What kept people coming back for all that time was a menu that featured a variety of products, but really centered around two highlights: the namesake hot dogs and enough french fries in an order to feed a small army.
“They got their hot dogs from Chicago,” Dongell said. “That’s where they came in from and they were all beef hot dogs. They had hotdogs and the next big seller was the super burgers, besides the fries, of course. The fries were famous.”
Equally famous, or perhaps infamous, was the slightly less than sparking reputation for cleanliness. Known by some as “The Dirty O,” the bright indoor signage was known to have a spot or two of grease on it at the end of a long day of cooking.
“I will tell you being back there behind the fry stand, you’re slipping and sliding,” Nelson said. “Don’t pick your feet up. You just need to skate across it.”
“When I had to work in the fry place, it was hard,” Dongell recalled. “It was hot. Didn’t have no gloves, no hairnet, nothing like that. It was just hot and you were pushing out those fries like crazy. Because that’s what people loved. That’s what they came in for.”
In recent times, business had slowed on his return trips to The O, Dongell said, and he thought some of the reason was the change in eating habits of students.
“I was down there a couple of years ago, I was sitting with Bruce and we were talking, and it was lunchtime, and my family was there and I was there and there was only one person at the counter,” Dongell said. “I just couldn’t believe it. Bruce said, ‘Well, they opened a bunch of vegetarian places and people don’t eat hot dogs like they did back in the day, back in the 70s and 80s and 90s.’”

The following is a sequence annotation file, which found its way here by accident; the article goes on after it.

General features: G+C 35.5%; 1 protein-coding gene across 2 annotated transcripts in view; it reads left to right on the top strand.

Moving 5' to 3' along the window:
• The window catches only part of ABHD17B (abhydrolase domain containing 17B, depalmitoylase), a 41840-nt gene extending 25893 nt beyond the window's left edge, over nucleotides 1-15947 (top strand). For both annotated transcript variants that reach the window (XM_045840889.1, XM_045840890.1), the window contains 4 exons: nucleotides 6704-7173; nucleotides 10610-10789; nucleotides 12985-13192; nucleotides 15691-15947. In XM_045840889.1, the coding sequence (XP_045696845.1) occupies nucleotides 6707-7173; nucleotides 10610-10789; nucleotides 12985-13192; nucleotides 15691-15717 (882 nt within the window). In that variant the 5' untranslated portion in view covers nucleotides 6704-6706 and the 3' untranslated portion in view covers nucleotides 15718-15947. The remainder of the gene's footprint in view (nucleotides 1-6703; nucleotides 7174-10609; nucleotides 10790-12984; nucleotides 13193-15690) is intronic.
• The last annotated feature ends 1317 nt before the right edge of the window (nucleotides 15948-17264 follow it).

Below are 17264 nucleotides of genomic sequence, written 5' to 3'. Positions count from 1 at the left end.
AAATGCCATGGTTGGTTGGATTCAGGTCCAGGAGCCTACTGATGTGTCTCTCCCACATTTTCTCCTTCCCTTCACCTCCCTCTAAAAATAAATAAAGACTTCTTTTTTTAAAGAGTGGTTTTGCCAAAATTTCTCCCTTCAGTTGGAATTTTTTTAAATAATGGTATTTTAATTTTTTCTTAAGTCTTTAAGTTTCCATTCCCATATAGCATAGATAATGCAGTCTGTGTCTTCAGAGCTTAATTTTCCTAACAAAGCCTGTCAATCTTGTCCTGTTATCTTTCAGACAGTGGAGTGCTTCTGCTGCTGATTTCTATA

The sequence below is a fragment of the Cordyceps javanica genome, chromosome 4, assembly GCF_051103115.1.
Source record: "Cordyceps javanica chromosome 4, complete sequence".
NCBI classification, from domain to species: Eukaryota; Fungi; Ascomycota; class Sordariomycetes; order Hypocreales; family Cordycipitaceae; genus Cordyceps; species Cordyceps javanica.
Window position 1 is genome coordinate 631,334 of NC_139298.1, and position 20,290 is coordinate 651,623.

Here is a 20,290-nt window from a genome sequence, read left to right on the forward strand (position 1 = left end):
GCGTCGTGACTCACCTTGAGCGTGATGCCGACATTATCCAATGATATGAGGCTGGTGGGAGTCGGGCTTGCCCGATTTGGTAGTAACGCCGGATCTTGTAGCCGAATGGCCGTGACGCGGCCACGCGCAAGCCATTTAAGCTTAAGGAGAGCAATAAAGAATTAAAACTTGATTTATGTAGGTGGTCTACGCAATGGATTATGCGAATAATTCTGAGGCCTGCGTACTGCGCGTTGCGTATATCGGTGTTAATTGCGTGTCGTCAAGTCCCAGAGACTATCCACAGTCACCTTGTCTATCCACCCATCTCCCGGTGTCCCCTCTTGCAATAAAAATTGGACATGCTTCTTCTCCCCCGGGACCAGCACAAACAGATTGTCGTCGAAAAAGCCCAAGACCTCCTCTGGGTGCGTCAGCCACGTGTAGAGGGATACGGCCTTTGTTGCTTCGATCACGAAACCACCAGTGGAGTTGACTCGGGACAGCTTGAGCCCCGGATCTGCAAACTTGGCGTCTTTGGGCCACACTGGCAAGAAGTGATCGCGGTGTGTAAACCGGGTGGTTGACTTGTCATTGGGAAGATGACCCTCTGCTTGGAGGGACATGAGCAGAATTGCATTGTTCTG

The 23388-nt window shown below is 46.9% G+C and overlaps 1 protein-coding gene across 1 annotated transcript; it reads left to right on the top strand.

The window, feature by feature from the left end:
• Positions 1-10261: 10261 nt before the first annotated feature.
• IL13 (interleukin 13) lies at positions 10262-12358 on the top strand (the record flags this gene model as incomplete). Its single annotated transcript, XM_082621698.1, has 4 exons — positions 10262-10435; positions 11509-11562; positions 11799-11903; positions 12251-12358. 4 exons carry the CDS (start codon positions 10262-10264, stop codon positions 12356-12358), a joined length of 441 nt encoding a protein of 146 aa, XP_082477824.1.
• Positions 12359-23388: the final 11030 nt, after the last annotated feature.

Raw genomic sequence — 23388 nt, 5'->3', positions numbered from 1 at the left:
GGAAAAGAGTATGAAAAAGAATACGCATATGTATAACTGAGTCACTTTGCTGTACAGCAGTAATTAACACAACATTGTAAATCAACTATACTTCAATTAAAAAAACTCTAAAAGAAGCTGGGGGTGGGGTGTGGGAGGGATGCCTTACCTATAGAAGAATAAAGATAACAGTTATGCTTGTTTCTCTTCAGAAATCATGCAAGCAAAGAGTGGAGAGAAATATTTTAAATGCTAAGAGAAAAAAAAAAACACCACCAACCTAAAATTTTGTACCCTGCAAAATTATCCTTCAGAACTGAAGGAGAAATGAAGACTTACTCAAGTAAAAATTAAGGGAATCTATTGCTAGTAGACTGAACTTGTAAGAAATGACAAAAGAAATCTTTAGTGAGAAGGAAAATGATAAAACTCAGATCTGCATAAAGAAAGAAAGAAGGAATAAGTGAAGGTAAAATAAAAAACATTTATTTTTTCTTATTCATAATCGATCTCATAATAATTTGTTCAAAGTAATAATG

As the business lives on as a memory, it will join many other Pitt institutions that have closed up shop over the years, a trend that even a recent alumnus such as Nelson can recognize.
“There there are so many bars that have closed around there, too, that were staples,” she said. “And now with The O leaving, it’s taken another place of familiarity away. So, I’m hoping that the next place that comes in, they’re not going to be able to fill the shoes of The O, but hopefully, it’s another place that people will be able to build memories with at Pitt.”
Really, when it comes down to it, that’s what The O’s legacy will be. Not just hot dogs and fries, but a place with a shared set of memories and tradition that could be passed on.
“You made a lot of connections in that place,” Dongell said. “You met a lot of people from hospitals, and schools, med schools, dental school and professors. You met a lot of people if you knew what to say.”
“It was definitely a place where you could get to know people,” added Nelson. ”I met some friends that I still talk to now that would come there and become regulars. Even Terry, one of the co-owners, I became pretty close with her.”
Nelson, who is now a marketing professional in the Pittsburgh area, keeps her time at The Original Hot Dog Shop prominently featured on her professional resume.
“Everybody wants to talk about it,” she said.
That’s what happens when a place becomes much more than a restaurant and a culture and historic touchstone of the area.
“They were,” Dongell summarized, “An institution.”